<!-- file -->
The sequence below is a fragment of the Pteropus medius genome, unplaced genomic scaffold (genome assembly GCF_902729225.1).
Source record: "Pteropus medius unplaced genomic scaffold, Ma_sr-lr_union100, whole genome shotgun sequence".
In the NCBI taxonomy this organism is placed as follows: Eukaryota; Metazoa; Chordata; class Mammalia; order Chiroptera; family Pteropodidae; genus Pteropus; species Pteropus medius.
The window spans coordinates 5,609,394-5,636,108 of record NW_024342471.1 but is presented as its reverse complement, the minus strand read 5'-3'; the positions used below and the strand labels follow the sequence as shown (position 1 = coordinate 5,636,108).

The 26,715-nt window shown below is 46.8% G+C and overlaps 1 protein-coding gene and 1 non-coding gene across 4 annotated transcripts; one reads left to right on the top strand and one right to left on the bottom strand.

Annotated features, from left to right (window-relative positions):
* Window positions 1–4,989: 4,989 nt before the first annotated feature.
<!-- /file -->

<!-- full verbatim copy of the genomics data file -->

The sequence below is a fragment of the Pteropus medius genome, unplaced genomic scaffold (genome assembly GCF_902729225.1).
Source record: "Pteropus medius unplaced genomic scaffold, Ma_sr-lr_union100, whole genome shotgun sequence".
In the NCBI taxonomy this organism is placed as follows: Eukaryota; Metazoa; Chordata; class Mammalia; order Chiroptera; family Pteropodidae; genus Pteropus; species Pteropus medius.
The window spans coordinates 5,609,394-5,636,108 of record NW_024342471.1 but is presented as its reverse complement, the minus strand read 5'-3'; the positions used below and the strand labels follow the sequence as shown (position 1 = coordinate 5,636,108).

The 26,715-nt window shown below is 46.8% G+C and overlaps 1 protein-coding gene and 1 non-coding gene across 4 annotated transcripts; one reads left to right on the top strand and one right to left on the bottom strand.

Annotated features, from left to right (window-relative positions):
* Window positions 1–4,989: 4,989 nt before the first annotated feature.